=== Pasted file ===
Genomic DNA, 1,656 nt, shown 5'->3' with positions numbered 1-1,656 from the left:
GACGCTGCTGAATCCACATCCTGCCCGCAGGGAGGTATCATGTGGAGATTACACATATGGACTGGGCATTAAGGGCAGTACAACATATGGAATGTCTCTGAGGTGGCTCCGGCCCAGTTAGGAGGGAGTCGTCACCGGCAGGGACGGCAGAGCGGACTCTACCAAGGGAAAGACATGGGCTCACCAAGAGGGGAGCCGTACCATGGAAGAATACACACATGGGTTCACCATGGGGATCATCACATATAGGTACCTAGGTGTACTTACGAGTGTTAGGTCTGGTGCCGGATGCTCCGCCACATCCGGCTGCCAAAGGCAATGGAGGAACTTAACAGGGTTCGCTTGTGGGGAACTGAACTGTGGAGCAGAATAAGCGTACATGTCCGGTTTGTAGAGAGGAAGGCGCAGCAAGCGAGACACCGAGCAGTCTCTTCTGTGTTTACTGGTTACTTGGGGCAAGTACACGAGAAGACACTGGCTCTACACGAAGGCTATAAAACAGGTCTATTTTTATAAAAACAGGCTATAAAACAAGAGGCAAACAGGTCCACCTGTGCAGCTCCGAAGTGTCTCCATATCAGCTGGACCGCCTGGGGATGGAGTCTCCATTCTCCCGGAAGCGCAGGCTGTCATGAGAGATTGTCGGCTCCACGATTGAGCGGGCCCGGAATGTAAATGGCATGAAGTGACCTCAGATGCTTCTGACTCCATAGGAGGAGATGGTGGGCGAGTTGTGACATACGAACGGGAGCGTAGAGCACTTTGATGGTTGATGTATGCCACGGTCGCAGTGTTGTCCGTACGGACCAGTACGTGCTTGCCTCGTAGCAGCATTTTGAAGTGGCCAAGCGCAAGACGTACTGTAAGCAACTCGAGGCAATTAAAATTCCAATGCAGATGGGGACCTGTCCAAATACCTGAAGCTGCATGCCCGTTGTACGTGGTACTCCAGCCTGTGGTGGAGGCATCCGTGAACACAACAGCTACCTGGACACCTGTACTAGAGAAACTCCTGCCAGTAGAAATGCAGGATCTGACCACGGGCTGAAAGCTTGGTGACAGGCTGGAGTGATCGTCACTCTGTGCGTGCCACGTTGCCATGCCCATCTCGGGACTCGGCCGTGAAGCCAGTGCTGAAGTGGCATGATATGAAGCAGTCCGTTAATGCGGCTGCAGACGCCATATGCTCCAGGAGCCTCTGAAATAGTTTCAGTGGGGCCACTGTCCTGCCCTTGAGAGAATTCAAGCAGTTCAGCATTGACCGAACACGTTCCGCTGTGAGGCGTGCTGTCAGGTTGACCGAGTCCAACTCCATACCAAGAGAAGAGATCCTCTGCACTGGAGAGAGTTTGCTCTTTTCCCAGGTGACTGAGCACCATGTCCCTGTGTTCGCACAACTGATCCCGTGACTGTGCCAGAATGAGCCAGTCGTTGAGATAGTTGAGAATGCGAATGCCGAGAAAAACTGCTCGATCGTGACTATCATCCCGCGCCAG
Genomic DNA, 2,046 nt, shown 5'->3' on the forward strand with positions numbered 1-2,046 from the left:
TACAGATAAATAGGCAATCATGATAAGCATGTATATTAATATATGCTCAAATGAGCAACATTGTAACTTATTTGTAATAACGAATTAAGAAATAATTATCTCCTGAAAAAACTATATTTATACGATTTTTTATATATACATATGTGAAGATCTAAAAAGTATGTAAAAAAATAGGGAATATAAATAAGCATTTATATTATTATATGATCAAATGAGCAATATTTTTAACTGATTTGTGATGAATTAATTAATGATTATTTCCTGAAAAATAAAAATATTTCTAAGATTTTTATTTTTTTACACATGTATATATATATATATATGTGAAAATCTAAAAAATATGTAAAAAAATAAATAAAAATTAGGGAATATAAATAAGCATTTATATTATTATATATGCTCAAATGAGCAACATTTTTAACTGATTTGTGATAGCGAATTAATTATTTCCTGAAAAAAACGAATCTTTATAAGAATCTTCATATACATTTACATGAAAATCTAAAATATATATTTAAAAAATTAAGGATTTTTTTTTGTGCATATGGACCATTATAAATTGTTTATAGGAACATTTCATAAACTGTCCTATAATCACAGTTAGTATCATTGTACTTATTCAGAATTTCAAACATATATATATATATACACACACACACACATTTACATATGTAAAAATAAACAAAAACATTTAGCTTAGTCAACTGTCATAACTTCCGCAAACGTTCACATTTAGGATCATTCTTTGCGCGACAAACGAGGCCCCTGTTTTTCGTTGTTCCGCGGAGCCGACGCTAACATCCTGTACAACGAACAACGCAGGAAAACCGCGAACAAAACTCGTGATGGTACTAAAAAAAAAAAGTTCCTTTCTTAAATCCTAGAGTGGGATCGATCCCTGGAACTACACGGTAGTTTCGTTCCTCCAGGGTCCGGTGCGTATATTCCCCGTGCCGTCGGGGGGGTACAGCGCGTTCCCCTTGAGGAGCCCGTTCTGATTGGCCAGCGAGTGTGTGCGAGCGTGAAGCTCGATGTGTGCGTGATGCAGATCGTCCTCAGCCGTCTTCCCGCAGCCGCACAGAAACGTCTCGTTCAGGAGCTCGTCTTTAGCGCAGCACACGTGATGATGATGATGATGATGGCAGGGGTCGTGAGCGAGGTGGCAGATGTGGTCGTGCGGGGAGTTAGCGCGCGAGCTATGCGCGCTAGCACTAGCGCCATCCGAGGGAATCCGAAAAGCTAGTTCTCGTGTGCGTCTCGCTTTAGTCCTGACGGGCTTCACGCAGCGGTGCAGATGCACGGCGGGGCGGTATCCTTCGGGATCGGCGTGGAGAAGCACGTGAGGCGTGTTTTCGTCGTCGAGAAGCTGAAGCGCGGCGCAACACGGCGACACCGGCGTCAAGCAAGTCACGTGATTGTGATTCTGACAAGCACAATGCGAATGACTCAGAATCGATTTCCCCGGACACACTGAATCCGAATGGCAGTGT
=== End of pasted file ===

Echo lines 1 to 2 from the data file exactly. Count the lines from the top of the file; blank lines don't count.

Genomic DNA, 1,656 nt, shown 5'->3' with positions numbered 1-1,656 from the left:
GACGCTGCTGAATCCACATCCTGCCCGCAGGGAGGTATCATGTGGAGATTACACATATGGACTGGGCATTAAGGGCAGTACAACATATGGAATGTCTCTGAGGTGGCTCCGGCCCAGTTAGGAGGGAGTCGTCACCGGCAGGGACGGCAGAGCGGACTCTACCAAGGGAAAGACATGGGCTCACCAAGAGGGGAGCCGTACCATGGAAGAATACACACATGGGTTCACCATGGGGATCATCACATATAGGTACCTAGGTGTACTTACGAGTGTTAGGTCTGGTGCCGGATGCTCCGCCACATCCGGCTGCCAAAGGCAATGGAGGAACTTAACAGGGTTCGCTTGTGGGGAACTGAACTGTGGAGCAGAATAAGCGTACATGTCCGGTTTGTAGAGAGGAAGGCGCAGCAAGCGAGACACCGAGCAGTCTCTTCTGTGTTTACTGGTTACTTGGGGCAAGTACACGAGAAGACACTGGCTCTACACGAAGGCTATAAAACAGGTCTATTTTTATAAAAACAGGCTATAAAACAAGAGGCAAACAGGTCCACCTGTGCAGCTCCGAAGTGTCTCCATATCAGCTGGACCGCCTGGGGATGGAGTCTCCATTCTCCCGGAAGCGCAGGCTGTCATGAGAGATTGTCGGCTCCACGATTGAGCGGGCCCGGAATGTAAATGGCATGAAGTGACCTCAGATGCTTCTGACTCCATAGGAGGAGATGGTGGGCGAGTTGTGACATACGAACGGGAGCGTAGAGCACTTTGATGGTTGATGTATGCCACGGTCGCAGTGTTGTCCGTACGGACCAGTACGTGCTTGCCTCGTAGCAGCATTTTGAAGTGGCCAAGCGCAAGACGTACTGTAAGCAACTCGAGGCAATTAAAATTCCAATGCAGATGGGGACCTGTCCAAATACCTGAAGCTGCATGCCCGTTGTACGTGGTACTCCAGCCTGTGGTGGAGGCATCCGTGAACACAACAGCTACCTGGACACCTGTACTAGAGAAACTCCTGCCAGTAGAAATGCAGGATCTGACCACGGGCTGAAAGCTTGGTGACAGGCTGGAGTGATCGTCACTCTGTGCGTGCCACGTTGCCATGCCCATCTCGGGACTCGGCCGTGAAGCCAGTGCTGAAGTGGCATGATATGAAGCAGTCCGTTAATGCGGCTGCAGACGCCATATGCTCCAGGAGCCTCTGAAATAGTTTCAGTGGGGCCACTGTCCTGCCCTTGAGAGAATTCAAGCAGTTCAGCATTGACCGAACACGTTCCGCTGTGAGGCGTGCTGTCAGGTTGACCGAGTCCAACTCCATACCAAGAGAAGAGATCCTCTGCACTGGAGAGAGTTTGCTCTTTTCCCAGGTGACTGAGCACCATGTCCCTGTGTTCGCACAACTGATCCCGTGACTGTGCCAGAATGAGCCAGTCGTTGAGATAGTTGAGAATGCGAATGCCGAGAAAAACTGCTCGATCGTGACTATCATCCCGCGCCAG